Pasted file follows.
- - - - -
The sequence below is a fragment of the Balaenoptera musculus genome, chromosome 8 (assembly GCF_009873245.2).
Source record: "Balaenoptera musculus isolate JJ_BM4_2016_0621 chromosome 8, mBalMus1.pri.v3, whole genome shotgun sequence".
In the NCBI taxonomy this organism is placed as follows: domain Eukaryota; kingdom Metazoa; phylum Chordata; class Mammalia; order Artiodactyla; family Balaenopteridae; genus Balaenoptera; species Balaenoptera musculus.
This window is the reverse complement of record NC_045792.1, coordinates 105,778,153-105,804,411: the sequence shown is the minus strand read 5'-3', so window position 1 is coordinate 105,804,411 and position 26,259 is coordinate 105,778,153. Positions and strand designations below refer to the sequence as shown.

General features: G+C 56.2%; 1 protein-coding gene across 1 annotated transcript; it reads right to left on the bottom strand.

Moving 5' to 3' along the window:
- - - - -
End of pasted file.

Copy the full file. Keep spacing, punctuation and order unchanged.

The sequence below is a fragment of the Balaenoptera musculus genome, chromosome 8 (assembly GCF_009873245.2).
Source record: "Balaenoptera musculus isolate JJ_BM4_2016_0621 chromosome 8, mBalMus1.pri.v3, whole genome shotgun sequence".
In the NCBI taxonomy this organism is placed as follows: domain Eukaryota; kingdom Metazoa; phylum Chordata; class Mammalia; order Artiodactyla; family Balaenopteridae; genus Balaenoptera; species Balaenoptera musculus.
This window is the reverse complement of record NC_045792.1, coordinates 105,778,153-105,804,411: the sequence shown is the minus strand read 5'-3', so window position 1 is coordinate 105,804,411 and position 26,259 is coordinate 105,778,153. Positions and strand designations below refer to the sequence as shown.

General features: G+C 56.2%; 1 protein-coding gene across 1 annotated transcript; it reads right to left on the bottom strand.

Moving 5' to 3' along the window: